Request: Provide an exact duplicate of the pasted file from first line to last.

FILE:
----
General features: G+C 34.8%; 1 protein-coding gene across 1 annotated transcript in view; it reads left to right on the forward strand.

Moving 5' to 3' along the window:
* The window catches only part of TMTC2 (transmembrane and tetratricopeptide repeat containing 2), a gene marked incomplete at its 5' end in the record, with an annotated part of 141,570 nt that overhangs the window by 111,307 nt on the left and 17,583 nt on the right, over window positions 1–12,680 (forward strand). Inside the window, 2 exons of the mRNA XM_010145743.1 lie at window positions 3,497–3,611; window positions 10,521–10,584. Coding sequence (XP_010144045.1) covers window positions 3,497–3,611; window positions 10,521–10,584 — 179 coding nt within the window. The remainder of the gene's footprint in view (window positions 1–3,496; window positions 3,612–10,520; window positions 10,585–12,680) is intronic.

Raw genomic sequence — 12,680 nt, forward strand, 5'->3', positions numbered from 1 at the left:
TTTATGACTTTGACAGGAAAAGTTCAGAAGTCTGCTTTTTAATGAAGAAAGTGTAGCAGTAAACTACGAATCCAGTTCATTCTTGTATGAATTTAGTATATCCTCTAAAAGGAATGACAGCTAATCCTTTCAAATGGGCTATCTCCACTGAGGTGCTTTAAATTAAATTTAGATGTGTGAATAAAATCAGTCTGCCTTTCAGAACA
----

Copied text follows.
General features: G+C 34.8%; 1 protein-coding gene across 1 annotated transcript in view; it reads left to right on the forward strand.

Moving 5' to 3' along the window:
* The window catches only part of TMTC2 (transmembrane and tetratricopeptide repeat containing 2), a gene marked incomplete at its 5' end in the record, with an annotated part of 141,570 nt that overhangs the window by 111,307 nt on the left and 17,583 nt on the right, over window positions 1–12,680 (forward strand). Inside the window, 2 exons of the mRNA XM_010145743.1 lie at window positions 3,497–3,611; window positions 10,521–10,584. Coding sequence (XP_010144045.1) covers window positions 3,497–3,611; window positions 10,521–10,584 — 179 coding nt within the window. The remainder of the gene's footprint in view (window positions 1–3,496; window positions 3,612–10,520; window positions 10,585–12,680) is intronic.

Raw genomic sequence — 12,680 nt, forward strand, 5'->3', positions numbered from 1 at the left:
TTTATGACTTTGACAGGAAAAGTTCAGAAGTCTGCTTTTTAATGAAGAAAGTGTAGCAGTAAACTACGAATCCAGTTCATTCTTGTATGAATTTAGTATATCCTCTAAAAGGAATGACAGCTAATCCTTTCAAATGGGCTATCTCCACTGAGGTGCTTTAAATTAAATTTAGATGTGTGAATAAAATCAGTCTGCCTTTCAGAACA